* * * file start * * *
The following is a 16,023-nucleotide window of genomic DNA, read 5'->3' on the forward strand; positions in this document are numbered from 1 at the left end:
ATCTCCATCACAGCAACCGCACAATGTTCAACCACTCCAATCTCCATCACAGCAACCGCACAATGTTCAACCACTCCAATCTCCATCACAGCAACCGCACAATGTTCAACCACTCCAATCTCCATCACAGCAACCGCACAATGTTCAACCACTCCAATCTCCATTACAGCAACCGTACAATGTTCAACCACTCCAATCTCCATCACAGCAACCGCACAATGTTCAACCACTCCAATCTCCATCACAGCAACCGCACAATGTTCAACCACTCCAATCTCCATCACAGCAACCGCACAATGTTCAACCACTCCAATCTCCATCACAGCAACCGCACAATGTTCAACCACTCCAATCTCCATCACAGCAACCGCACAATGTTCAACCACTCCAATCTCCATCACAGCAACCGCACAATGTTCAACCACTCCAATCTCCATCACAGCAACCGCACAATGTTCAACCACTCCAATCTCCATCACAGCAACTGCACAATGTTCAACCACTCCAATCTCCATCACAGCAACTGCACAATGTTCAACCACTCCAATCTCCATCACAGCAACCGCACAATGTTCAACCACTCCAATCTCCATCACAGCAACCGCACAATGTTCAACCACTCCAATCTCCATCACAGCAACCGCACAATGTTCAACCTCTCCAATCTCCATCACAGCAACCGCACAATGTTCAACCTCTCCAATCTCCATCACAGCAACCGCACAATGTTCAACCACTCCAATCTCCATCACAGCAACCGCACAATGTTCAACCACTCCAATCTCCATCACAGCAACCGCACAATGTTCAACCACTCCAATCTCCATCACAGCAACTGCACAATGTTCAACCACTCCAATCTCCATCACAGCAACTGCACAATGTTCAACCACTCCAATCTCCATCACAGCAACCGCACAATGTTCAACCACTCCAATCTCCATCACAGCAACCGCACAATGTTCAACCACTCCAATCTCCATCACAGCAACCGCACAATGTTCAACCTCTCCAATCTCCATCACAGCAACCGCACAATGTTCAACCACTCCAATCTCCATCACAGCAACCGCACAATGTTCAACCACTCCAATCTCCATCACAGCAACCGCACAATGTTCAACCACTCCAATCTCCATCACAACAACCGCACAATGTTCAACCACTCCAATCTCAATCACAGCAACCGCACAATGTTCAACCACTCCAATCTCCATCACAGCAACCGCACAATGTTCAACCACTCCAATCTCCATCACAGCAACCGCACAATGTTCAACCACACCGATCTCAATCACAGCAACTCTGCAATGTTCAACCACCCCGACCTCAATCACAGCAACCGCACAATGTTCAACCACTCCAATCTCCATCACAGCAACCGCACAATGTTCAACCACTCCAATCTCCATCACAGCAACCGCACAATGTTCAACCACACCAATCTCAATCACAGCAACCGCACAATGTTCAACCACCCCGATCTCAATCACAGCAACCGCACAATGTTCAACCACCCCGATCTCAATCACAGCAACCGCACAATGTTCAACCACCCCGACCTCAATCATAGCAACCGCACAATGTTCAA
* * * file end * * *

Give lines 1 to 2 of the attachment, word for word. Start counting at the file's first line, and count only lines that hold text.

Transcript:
The following is a 16,023-nucleotide window of genomic DNA, read 5'->3' on the forward strand; positions in this document are numbered from 1 at the left end:
ATCTCCATCACAGCAACCGCACAATGTTCAACCACTCCAATCTCCATCACAGCAACCGCACAATGTTCAACCACTCCAATCTCCATCACAGCAACCGCACAATGTTCAACCACTCCAATCTCCATCACAGCAACCGCACAATGTTCAACCACTCCAATCTCCATTACAGCAACCGTACAATGTTCAACCACTCCAATCTCCATCACAGCAACCGCACAATGTTCAACCACTCCAATCTCCATCACAGCAACCGCACAATGTTCAACCACTCCAATCTCCATCACAGCAACCGCACAATGTTCAACCACTCCAATCTCCATCACAGCAACCGCACAATGTTCAACCACTCCAATCTCCATCACAGCAACCGCACAATGTTCAACCACTCCAATCTCCATCACAGCAACCGCACAATGTTCAACCACTCCAATCTCCATCACAGCAACCGCACAATGTTCAACCACTCCAATCTCCATCACAGCAACTGCACAATGTTCAACCACTCCAATCTCCATCACAGCAACTGCACAATGTTCAACCACTCCAATCTCCATCACAGCAACCGCACAATGTTCAACCACTCCAATCTCCATCACAGCAACCGCACAATGTTCAACCACTCCAATCTCCATCACAGCAACCGCACAATGTTCAACCTCTCCAATCTCCATCACAGCAACCGCACAATGTTCAACCTCTCCAATCTCCATCACAGCAACCGCACAATGTTCAACCACTCCAATCTCCATCACAGCAACCGCACAATGTTCAACCACTCCAATCTCCATCACAGCAACCGCACAATGTTCAACCACTCCAATCTCCATCACAGCAACTGCACAATGTTCAACCACTCCAATCTCCATCACAGCAACTGCACAATGTTCAACCACTCCAATCTCCATCACAGCAACCGCACAATGTTCAACCACTCCAATCTCCATCACAGCAACCGCACAATGTTCAACCACTCCAATCTCCATCACAGCAACCGCACAATGTTCAACCTCTCCAATCTCCATCACAGCAACCGCACAATGTTCAACCACTCCAATCTCCATCACAGCAACCGCACAATGTTCAACCACTCCAATCTCCATCACAGCAACCGCACAATGTTCAACCACTCCAATCTCCATCACAACAACCGCACAATGTTCAACCACTCCAATCTCAATCACAGCAACCGCACAATGTTCAACCACTCCAATCTCCATCACAGCAACCGCACAATGTTCAACCACTCCAATCTCCATCACAGCAACCGCACAATGTTCAACCACACCGATCTCAATCACAGCAACTCTGCAATGTTCAACCACCCCGACCTCAATCACAGCAACCGCACAATGTTCAACCACTCCAATCTCCATCACAGCAACCGCACAATGTTCAACCACTCCAATCTCCATCACAGCAACCGCACAATGTTCAACCACACCAATCTCAATCACAGCAACCGCACAATGTTCAACCACCCCGATCTCAATCACAGCAACCGCACAATGTTCAACCACCCCGATCTCAATCACAGCAACCGCACAATGTTCAACCACCCCGACCTCAATCATAGCAACCGCACAATGTTCAA